M&A

Patriot games

Chinese investment in Australian mining firm gets the amber light

Fair (or unfair) dinkum? China is acquiring mines Down Under

Since Advance Australia Fair was confirmed as the country’s national anthem in 1984 it has been trumpeted out pretty frequently at scenes of Aussie sporting triumph.

But lyrics that boast of a land abounding in natural gifts and golden soil appear more appropriate in the commercial context this week, especially on news that the first of a series of proposed investments by Chinese companies in Australian resource firms has been waved through.

Opponents of the deals are concerned that too much influence in the country’s core commodity sectors is being given up. In Canberra Prime Minister Kevin Rudd is facing criticism for a stance that some say is not patriotic enough, with opposition leader Malcolm Turnbull telling him to remember that he is not “a roving ambassador for the People’s Republic of China” and “has to put our national interest first.” Wags in the domestic press have even taken to referring to Rudd as the “Manchurian Candidate”.

Away from the brickbats, there are three major approaches for Australian companies on the table. Hunan Valin Iron & Steel received official permission this week to purchase up to 17.55% of iron ore producer Fortescue for $438 million.

OZ Minerals – another mining firm – is reshaping a deal to sell the bulk of its assets to China Minmetals, following an initial ruling last week that blocked the sale on national security grounds. Canberra was concerned that a south Australian mine included in the transaction was too close to a militarily sensitive weapons-testing area. Analysts expect a revised $1.2 billion deal (without the mine in question) to go through. OZ Minerals says it will probably go into receivership if the deal falls through.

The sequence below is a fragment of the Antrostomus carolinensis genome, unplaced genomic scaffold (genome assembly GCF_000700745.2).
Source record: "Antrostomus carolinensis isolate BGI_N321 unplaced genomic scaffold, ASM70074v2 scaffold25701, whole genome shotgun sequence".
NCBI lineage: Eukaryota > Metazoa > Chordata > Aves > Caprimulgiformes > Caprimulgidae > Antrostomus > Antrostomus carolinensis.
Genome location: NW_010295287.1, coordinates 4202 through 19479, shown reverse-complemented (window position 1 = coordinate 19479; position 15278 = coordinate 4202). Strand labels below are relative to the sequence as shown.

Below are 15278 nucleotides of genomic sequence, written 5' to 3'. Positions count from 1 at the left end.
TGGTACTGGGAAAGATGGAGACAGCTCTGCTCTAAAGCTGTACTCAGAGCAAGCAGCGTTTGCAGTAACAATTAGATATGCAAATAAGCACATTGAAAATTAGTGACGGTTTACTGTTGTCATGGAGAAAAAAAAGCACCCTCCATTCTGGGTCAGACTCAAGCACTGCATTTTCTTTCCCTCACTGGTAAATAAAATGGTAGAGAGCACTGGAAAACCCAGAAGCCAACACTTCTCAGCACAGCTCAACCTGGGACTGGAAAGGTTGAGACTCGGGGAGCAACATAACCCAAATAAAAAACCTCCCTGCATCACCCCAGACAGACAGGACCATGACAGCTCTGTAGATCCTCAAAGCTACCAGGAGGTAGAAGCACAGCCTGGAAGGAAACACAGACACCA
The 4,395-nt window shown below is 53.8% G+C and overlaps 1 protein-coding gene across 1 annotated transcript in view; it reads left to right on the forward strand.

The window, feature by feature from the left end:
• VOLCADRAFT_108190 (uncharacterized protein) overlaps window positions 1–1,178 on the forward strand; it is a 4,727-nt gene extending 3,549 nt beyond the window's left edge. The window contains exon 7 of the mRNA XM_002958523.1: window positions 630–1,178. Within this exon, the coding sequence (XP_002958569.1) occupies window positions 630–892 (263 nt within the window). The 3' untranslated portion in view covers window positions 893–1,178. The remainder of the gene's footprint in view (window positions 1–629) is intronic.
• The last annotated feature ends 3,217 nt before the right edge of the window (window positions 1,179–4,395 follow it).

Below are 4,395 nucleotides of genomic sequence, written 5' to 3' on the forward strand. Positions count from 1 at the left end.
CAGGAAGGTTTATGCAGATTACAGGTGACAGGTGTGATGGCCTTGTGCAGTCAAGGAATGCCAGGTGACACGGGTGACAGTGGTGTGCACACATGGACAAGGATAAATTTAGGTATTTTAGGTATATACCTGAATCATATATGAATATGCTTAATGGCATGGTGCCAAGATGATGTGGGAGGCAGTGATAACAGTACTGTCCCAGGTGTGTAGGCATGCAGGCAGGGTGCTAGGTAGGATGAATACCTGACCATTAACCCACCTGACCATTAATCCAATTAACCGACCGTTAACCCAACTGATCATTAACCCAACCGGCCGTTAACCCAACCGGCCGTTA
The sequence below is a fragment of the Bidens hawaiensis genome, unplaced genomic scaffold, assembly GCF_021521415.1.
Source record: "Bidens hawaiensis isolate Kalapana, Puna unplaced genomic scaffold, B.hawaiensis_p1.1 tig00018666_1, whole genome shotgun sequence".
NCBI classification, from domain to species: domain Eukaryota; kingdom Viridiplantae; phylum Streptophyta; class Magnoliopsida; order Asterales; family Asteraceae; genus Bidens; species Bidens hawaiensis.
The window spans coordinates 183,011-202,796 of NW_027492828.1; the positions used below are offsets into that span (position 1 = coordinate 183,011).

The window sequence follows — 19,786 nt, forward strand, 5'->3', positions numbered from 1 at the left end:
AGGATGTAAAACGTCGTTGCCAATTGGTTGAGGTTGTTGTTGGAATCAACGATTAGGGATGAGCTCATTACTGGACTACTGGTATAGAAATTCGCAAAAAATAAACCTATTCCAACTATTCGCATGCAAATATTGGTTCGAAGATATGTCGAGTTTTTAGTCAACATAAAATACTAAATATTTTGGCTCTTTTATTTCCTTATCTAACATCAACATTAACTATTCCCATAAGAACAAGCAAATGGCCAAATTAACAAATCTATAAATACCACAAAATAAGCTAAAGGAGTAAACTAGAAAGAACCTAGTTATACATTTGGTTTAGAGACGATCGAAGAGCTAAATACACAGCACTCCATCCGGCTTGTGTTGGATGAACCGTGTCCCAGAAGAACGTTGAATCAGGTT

The largest deal of the three – Chinalco’s proposed $19.5 billion investment in Rio Tinto – continues to be scrutinised by the Foreign Investment Review Board.

Depressed prices on global stock markets mean that the timing looks good for Chinese bidders. But the global downturn also means that they have to contend with rising protectionist sentiment.

Despite public protestations to the contrary, a variety of international leaders seem to be bowing to protectionist pressures. Increases in import duties and export subsidies, nascent “buy national” campaigns and toughened visa restrictions have figured in a range of legislative programmes.

How long will opposition to Chinese acquisitions of overseas companies last? Presumably much will depend on the length and depth of the current recession, as well perhaps on how quickly Chinese firms learn to better structure and communicate their acquisition efforts.

Ambition for overseas adventure seems undimmed by some of the current hold ups. A report from accountancy firm Deloitte reported in the UK’s Daily Telegraph reckons that a third of the Chinese executives surveyed were planning “large strategic acquisitions” in Britain in the coming months. Low share prices and sterling’s weakness offer genuine opportunities to those keen on acquiring recognised brands or technological expertise, Deloitte says.

Back in Australia, the major focus is on natural resources. But, wherever the potential acquisition, Chinese buyers feeling discouraged might want to refer to another verse from Advance Australia Fair. A burst of “For those who’ve come across the seas, we’ve boundless plains to share” might seem a little self-serving in current circumstances. But Beijing may need to think creatively to get some of the proposed deals across the finishing line.


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